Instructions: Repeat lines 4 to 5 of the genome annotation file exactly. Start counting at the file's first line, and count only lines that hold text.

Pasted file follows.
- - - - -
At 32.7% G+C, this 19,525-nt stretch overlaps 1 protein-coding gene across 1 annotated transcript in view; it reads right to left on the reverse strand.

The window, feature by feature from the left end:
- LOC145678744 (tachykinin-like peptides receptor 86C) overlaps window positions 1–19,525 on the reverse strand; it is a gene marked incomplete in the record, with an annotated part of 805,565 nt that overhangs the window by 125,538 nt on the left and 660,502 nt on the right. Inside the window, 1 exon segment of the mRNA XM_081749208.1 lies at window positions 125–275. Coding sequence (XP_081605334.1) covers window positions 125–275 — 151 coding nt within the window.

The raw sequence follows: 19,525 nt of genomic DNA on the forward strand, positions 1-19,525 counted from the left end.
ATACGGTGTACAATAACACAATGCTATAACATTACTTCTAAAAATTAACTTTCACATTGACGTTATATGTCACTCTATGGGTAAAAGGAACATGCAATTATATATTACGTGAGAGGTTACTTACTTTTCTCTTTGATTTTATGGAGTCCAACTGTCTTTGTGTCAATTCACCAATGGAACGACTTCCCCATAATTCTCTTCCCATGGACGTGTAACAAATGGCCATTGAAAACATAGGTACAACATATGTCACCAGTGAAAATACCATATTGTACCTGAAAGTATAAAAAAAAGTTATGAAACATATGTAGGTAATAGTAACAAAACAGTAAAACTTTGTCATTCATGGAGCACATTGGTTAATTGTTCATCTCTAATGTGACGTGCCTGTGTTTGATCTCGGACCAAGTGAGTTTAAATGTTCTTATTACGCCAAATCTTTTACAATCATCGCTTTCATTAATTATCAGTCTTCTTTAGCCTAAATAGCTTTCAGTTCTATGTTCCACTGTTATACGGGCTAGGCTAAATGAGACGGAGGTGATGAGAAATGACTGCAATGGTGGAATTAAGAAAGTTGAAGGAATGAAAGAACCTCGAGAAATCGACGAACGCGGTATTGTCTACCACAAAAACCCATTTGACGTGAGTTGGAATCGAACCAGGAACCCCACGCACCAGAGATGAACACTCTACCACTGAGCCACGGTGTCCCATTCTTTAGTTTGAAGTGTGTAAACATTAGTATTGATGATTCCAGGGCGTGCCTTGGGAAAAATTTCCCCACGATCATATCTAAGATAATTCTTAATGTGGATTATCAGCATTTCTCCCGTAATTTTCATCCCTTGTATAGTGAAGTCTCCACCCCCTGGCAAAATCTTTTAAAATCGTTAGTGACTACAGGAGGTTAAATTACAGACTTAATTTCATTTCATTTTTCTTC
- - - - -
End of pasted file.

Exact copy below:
The raw sequence follows: 19,525 nt of genomic DNA on the forward strand, positions 1-19,525 counted from the left end.
ATACGGTGTACAATAACACAATGCTATAACATTACTTCTAAAAATTAACTTTCACATTGACGTTATATGTCACTCTATGGGTAAAAGGAACATGCAATTATATATTACGTGAGAGGTTACTTACTTTTCTCTTTGATTTTATGGAGTCCAACTGTCTTTGTGTCAATTCACCAATGGAACGACTTCCCCATAATTCTCTTCCCATGGACGTGTAACAAATGGCCATTGAAAACATAGGTACAACATATGTCACCAGTGAAAATACCATATTGTACCTGAAAGTATAAAAAAAAGTTATGAAACATATGTAGGTAATAGTAACAAAACAGTAAAACTTTGTCATTCATGGAGCACATTGGTTAATTGTTCATCTCTAATGTGACGTGCCTGTGTTTGATCTCGGACCAAGTGAGTTTAAATGTTCTTATTACGCCAAATCTTTTACAATCATCGCTTTCATTAATTATCAGTCTTCTTTAGCCTAAATAGCTTTCAGTTCTATGTTCCACTGTTATACGGGCTAGGCTAAATGAGACGGAGGTGATGAGAAATGACTGCAATGGTGGAATTAAGAAAGTTGAAGGAATGAAAGAACCTCGAGAAATCGACGAACGCGGTATTGTCTACCACAAAAACCCATTTGACGTGAGTTGGAATCGAACCAGGAACCCCACGCACCAGAGATGAACACTCTACCACTGAGCCACGGTGTCCCATTCTTTAGTTTGAAGTGTGTAAACATTAGTATTGATGATTCCAGGGCGTGCCTTGGGAAAAATTTCCCCACGATCATATCTAAGATAATTCTTAATGTGGATTATCAGCATTTCTCCCGTAATTTTCATCCCTTGTATAGTGAAGTCTCCACCCCCTGGCAAAATCTTTTAAAATCGTTAGTGACTACAGGAGGTTAAATTACAGACTTAATTTCATTTCATTTTTCTTC